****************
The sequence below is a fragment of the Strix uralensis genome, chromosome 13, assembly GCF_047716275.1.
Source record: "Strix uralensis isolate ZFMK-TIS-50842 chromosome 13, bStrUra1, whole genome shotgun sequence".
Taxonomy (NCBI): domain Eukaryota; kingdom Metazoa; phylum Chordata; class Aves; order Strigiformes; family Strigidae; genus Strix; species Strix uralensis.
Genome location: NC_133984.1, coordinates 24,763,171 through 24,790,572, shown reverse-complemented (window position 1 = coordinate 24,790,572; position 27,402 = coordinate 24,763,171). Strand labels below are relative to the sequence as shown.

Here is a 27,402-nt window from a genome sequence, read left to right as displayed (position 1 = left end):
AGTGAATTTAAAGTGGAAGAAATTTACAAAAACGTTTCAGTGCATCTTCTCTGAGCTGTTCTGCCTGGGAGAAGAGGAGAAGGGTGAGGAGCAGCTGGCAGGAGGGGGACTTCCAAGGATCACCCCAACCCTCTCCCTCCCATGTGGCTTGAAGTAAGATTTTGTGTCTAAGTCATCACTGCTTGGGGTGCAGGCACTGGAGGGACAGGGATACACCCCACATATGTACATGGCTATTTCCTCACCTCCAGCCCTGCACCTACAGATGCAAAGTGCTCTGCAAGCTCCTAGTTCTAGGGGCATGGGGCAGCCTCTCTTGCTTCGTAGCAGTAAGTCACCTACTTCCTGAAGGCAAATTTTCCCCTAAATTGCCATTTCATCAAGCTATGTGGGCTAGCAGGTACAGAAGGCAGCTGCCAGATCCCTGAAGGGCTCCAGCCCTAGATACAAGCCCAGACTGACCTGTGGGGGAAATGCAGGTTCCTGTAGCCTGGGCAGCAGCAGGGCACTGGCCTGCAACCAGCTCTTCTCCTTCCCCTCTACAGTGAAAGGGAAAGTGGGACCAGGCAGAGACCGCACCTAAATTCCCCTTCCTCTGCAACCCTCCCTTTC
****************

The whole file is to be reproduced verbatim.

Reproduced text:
The sequence below is a fragment of the Strix uralensis genome, chromosome 13, assembly GCF_047716275.1.
Source record: "Strix uralensis isolate ZFMK-TIS-50842 chromosome 13, bStrUra1, whole genome shotgun sequence".
Taxonomy (NCBI): domain Eukaryota; kingdom Metazoa; phylum Chordata; class Aves; order Strigiformes; family Strigidae; genus Strix; species Strix uralensis.
Genome location: NC_133984.1, coordinates 24,763,171 through 24,790,572, shown reverse-complemented (window position 1 = coordinate 24,790,572; position 27,402 = coordinate 24,763,171). Strand labels below are relative to the sequence as shown.

Here is a 27,402-nt window from a genome sequence, read left to right as displayed (position 1 = left end):
AGTGAATTTAAAGTGGAAGAAATTTACAAAAACGTTTCAGTGCATCTTCTCTGAGCTGTTCTGCCTGGGAGAAGAGGAGAAGGGTGAGGAGCAGCTGGCAGGAGGGGGACTTCCAAGGATCACCCCAACCCTCTCCCTCCCATGTGGCTTGAAGTAAGATTTTGTGTCTAAGTCATCACTGCTTGGGGTGCAGGCACTGGAGGGACAGGGATACACCCCACATATGTACATGGCTATTTCCTCACCTCCAGCCCTGCACCTACAGATGCAAAGTGCTCTGCAAGCTCCTAGTTCTAGGGGCATGGGGCAGCCTCTCTTGCTTCGTAGCAGTAAGTCACCTACTTCCTGAAGGCAAATTTTCCCCTAAATTGCCATTTCATCAAGCTATGTGGGCTAGCAGGTACAGAAGGCAGCTGCCAGATCCCTGAAGGGCTCCAGCCCTAGATACAAGCCCAGACTGACCTGTGGGGGAAATGCAGGTTCCTGTAGCCTGGGCAGCAGCAGGGCACTGGCCTGCAACCAGCTCTTCTCCTTCCCCTCTACAGTGAAAGGGAAAGTGGGACCAGGCAGAGACCGCACCTAAATTCCCCTTCCTCTGCAACCCTCCCTTTC